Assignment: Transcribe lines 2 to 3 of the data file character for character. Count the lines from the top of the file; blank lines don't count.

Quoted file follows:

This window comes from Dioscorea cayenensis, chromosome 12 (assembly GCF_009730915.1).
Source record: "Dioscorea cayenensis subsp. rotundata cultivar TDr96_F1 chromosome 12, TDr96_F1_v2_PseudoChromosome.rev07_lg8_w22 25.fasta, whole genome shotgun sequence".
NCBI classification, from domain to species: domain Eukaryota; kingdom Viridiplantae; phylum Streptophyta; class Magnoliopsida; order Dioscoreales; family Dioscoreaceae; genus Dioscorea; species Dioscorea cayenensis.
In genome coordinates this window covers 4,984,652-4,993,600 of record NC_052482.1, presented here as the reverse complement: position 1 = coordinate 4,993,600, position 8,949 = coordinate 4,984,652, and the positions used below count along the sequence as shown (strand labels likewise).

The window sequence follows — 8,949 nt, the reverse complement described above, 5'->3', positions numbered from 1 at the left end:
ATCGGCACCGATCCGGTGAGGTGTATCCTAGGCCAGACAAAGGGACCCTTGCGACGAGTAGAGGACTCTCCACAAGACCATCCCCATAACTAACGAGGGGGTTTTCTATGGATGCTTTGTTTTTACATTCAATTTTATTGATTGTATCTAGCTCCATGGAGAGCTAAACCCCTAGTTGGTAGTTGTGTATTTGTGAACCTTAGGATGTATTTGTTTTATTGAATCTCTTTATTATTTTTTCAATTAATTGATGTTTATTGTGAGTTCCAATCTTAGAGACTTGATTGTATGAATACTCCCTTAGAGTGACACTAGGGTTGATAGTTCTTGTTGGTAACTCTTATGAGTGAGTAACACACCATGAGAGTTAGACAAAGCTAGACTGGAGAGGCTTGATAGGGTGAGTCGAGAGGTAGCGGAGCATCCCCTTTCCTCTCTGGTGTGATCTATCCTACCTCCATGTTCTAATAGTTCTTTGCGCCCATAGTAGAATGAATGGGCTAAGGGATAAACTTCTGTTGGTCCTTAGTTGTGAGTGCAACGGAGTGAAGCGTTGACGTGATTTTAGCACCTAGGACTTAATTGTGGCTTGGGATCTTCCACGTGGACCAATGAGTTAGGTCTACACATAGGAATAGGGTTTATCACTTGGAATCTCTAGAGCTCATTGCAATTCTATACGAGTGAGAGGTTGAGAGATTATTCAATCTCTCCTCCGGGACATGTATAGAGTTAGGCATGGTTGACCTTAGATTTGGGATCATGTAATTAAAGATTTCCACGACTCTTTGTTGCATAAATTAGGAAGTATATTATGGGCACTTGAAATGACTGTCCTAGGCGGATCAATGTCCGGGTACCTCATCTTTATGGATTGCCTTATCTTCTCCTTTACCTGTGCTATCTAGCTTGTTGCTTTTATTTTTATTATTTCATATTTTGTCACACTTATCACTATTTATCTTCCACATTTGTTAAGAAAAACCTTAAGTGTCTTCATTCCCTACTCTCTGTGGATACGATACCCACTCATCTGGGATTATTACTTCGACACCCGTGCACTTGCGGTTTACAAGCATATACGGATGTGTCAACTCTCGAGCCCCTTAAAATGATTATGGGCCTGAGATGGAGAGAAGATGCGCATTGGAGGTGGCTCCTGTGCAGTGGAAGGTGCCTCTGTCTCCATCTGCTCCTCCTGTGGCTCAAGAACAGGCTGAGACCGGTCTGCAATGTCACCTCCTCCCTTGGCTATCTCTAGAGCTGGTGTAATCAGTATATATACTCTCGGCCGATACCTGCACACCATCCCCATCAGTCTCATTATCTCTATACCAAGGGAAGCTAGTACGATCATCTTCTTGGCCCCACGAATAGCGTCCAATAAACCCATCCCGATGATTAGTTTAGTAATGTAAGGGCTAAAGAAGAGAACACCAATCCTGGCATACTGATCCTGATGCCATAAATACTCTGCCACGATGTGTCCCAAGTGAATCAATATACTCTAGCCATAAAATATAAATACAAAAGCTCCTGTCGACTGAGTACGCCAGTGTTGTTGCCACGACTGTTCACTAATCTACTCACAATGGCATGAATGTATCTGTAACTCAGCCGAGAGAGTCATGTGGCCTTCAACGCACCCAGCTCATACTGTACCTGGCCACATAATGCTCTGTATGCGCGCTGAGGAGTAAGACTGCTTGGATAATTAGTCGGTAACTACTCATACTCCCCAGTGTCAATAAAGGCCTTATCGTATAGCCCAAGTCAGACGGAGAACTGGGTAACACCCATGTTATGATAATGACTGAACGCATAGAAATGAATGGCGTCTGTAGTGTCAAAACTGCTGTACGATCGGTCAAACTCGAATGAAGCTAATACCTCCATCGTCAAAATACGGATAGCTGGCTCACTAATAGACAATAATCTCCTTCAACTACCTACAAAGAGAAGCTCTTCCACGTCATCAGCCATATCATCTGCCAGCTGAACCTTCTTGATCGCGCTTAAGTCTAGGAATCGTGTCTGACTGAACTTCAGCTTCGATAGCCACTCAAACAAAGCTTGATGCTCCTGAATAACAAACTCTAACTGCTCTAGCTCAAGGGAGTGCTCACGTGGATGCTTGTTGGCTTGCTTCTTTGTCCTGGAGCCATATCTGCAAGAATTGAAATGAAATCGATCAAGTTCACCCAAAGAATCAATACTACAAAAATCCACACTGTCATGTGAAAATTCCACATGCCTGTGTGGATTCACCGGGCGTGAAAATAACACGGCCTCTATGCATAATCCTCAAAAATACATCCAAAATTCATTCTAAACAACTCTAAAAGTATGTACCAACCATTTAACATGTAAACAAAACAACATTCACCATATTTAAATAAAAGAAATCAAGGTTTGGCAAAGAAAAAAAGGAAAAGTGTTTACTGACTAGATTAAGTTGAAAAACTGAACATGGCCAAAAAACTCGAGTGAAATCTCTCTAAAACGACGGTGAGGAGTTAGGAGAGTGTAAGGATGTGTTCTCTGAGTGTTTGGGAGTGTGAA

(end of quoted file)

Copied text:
Source record: "Dioscorea cayenensis subsp. rotundata cultivar TDr96_F1 chromosome 12, TDr96_F1_v2_PseudoChromosome.rev07_lg8_w22 25.fasta, whole genome shotgun sequence".
NCBI classification, from domain to species: domain Eukaryota; kingdom Viridiplantae; phylum Streptophyta; class Magnoliopsida; order Dioscoreales; family Dioscoreaceae; genus Dioscorea; species Dioscorea cayenensis.